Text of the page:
Stuff Writers Like

Editing

Changing stuff to make others’ stuff better stuff.

02

Aug'17

Let the Words Settle

When you finish your draft, it can be tempting to dive right into revisions. But that’s a bad idea. Say it with me:

Let your manuscript rest.

Giving your manuscript time to “settle” is one of the most important things you can do for the quality of the final product. But somehow, doing nothing seems to be the most difficult part of the process.

Why the Resting Stage is Crucial

Keeping in mind the reasons the resting stage is so important will help you keep your mind off your manuscript. Here’s why you absolutely cannot overvalue the resting stage. ...

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10

May'17

Watch Out for These Words [Infographic]

The English language is complex and inconsistent. Understanding commonly confused and misused words is indispensable for clear, effective writing. Impress your readers (and publishers!) with perfect prose. This infographic from Listmonde lists twelve of the most misused words in the English language. Review the list for a refresher, and keep the infographic on hand for those moments when you can’t remember whether to use “lay” or “lie.” Keep this page bookmarked for a quick answer so you can get back to writing! ...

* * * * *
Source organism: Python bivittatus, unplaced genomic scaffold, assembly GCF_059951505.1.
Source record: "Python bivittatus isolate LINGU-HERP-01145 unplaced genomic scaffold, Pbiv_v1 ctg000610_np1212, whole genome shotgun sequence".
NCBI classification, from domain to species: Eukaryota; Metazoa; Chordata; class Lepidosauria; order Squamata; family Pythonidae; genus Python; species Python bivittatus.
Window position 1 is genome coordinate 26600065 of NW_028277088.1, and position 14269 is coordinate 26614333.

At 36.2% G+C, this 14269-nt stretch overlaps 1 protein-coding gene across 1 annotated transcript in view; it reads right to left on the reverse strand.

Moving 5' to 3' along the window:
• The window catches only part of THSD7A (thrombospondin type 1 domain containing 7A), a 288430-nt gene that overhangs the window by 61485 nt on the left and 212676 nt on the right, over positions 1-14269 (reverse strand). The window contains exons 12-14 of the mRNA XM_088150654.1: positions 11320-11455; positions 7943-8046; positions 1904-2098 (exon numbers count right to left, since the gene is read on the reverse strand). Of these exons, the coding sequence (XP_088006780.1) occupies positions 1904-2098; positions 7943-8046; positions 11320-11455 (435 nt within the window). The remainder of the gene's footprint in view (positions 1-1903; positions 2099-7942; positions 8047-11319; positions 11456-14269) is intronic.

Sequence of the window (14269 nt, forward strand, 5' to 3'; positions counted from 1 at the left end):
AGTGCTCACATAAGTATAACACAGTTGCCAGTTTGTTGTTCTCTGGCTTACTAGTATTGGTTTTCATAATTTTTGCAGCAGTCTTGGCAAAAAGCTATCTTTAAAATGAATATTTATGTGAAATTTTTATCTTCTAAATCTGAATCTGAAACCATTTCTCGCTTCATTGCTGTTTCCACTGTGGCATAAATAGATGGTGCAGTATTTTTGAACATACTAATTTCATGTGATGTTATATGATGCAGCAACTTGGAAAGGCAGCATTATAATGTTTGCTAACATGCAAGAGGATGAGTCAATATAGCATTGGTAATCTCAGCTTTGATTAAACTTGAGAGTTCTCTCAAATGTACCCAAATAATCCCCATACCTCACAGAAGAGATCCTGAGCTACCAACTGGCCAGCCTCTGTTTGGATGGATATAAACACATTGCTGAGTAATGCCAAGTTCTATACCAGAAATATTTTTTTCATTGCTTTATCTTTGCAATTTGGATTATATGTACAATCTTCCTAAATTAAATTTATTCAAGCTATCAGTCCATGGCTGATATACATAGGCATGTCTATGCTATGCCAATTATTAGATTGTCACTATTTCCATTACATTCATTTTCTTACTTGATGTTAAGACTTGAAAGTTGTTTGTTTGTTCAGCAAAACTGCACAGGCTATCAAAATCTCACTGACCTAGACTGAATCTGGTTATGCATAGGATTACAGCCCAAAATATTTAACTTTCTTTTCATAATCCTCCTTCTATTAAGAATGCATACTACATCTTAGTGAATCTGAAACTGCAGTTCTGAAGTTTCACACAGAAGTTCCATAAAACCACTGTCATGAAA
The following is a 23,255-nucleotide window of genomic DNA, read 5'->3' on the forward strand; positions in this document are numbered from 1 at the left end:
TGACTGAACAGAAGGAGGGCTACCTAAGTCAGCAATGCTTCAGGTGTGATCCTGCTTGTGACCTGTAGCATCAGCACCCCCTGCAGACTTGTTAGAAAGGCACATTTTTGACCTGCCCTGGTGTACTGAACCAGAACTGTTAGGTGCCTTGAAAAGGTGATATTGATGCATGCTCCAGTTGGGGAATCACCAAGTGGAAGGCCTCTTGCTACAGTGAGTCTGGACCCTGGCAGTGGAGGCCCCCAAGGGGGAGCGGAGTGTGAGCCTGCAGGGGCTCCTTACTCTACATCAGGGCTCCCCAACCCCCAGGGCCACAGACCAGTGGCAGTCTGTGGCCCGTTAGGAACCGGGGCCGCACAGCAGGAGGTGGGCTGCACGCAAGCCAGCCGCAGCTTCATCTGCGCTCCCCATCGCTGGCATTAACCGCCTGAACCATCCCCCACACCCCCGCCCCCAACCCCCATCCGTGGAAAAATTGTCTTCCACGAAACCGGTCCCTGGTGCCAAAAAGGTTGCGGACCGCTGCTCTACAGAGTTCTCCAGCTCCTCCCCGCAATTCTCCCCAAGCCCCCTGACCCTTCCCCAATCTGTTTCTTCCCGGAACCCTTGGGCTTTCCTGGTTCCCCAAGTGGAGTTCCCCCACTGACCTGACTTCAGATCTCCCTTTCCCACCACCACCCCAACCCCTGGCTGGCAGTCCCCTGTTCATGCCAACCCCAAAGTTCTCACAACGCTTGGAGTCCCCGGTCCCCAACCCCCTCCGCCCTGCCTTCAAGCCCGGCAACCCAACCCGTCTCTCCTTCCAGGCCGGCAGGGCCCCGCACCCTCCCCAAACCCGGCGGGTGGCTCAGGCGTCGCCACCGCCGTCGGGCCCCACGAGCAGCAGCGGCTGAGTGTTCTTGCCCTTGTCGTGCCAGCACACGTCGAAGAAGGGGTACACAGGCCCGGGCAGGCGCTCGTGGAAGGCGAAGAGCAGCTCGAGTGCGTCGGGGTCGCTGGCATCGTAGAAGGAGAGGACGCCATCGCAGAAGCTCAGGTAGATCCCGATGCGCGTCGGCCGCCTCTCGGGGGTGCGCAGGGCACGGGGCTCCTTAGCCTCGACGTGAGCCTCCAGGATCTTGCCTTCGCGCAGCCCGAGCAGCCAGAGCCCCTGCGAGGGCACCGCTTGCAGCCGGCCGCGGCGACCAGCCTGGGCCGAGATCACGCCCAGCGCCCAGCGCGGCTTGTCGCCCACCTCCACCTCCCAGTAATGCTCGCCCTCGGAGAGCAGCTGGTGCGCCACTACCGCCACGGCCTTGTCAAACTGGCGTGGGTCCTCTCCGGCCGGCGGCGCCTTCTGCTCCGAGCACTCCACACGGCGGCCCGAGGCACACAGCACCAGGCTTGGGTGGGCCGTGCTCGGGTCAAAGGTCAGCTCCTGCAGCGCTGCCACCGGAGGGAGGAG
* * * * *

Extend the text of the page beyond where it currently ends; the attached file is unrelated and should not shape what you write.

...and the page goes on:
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01

Feb'17

Easy Editing Fixes

The main purpose of line editing is to carve away the unnecessary words, leaving only the beautifully polished prose. There’s no black-and-white system for deciding which words need to go and which need to stay, but there are “red flags” you can recognize as needing a second look. If you see these during the editing process, check them out, and make sure they really need to be there. ...

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13

May'15

15 Principles of Writing Marketing Copy that Boosts Conversions

A few years ago, a multimillion-dollar financial forecasting firm asked me to create a company-wide style guide for all of …

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04

Feb'15

Examining Description

Beginning writers often write description without stopping to think, when they should take their time and let the exposition flow. Instead of simply writing, “Tim walked toward the door, then stopped. He freaked out at what he saw. He trembled. Then he ran.” One could write ...

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